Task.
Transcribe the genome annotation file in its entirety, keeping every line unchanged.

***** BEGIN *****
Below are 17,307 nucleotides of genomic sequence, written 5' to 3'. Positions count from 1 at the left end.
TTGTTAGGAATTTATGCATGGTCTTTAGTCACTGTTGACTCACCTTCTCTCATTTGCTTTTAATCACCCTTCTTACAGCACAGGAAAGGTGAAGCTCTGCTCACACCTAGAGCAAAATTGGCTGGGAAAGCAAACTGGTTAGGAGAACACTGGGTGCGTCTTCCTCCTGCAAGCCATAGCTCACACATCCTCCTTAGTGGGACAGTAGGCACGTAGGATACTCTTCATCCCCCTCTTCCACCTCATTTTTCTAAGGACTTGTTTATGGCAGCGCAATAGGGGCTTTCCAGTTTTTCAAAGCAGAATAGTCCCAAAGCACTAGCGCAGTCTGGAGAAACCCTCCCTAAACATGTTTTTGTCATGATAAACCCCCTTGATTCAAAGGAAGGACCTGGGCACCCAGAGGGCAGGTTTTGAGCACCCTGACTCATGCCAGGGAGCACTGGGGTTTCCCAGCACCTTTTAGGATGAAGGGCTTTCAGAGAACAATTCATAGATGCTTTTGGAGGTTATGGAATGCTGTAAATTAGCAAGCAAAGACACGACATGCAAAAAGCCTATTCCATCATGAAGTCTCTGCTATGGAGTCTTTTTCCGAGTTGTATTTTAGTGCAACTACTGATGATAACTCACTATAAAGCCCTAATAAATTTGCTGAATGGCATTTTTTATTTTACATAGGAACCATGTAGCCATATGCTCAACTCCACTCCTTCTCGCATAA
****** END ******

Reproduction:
Below are 17,307 nucleotides of genomic sequence, written 5' to 3'. Positions count from 1 at the left end.
TTGTTAGGAATTTATGCATGGTCTTTAGTCACTGTTGACTCACCTTCTCTCATTTGCTTTTAATCACCCTTCTTACAGCACAGGAAAGGTGAAGCTCTGCTCACACCTAGAGCAAAATTGGCTGGGAAAGCAAACTGGTTAGGAGAACACTGGGTGCGTCTTCCTCCTGCAAGCCATAGCTCACACATCCTCCTTAGTGGGACAGTAGGCACGTAGGATACTCTTCATCCCCCTCTTCCACCTCATTTTTCTAAGGACTTGTTTATGGCAGCGCAATAGGGGCTTTCCAGTTTTTCAAAGCAGAATAGTCCCAAAGCACTAGCGCAGTCTGGAGAAACCCTCCCTAAACATGTTTTTGTCATGATAAACCCCCTTGATTCAAAGGAAGGACCTGGGCACCCAGAGGGCAGGTTTTGAGCACCCTGACTCATGCCAGGGAGCACTGGGGTTTCCCAGCACCTTTTAGGATGAAGGGCTTTCAGAGAACAATTCATAGATGCTTTTGGAGGTTATGGAATGCTGTAAATTAGCAAGCAAAGACACGACATGCAAAAAGCCTATTCCATCATGAAGTCTCTGCTATGGAGTCTTTTTCCGAGTTGTATTTTAGTGCAACTACTGATGATAACTCACTATAAAGCCCTAATAAATTTGCTGAATGGCATTTTTTATTTTACATAGGAACCATGTAGCCATATGCTCAACTCCACTCCTTCTCGCATAA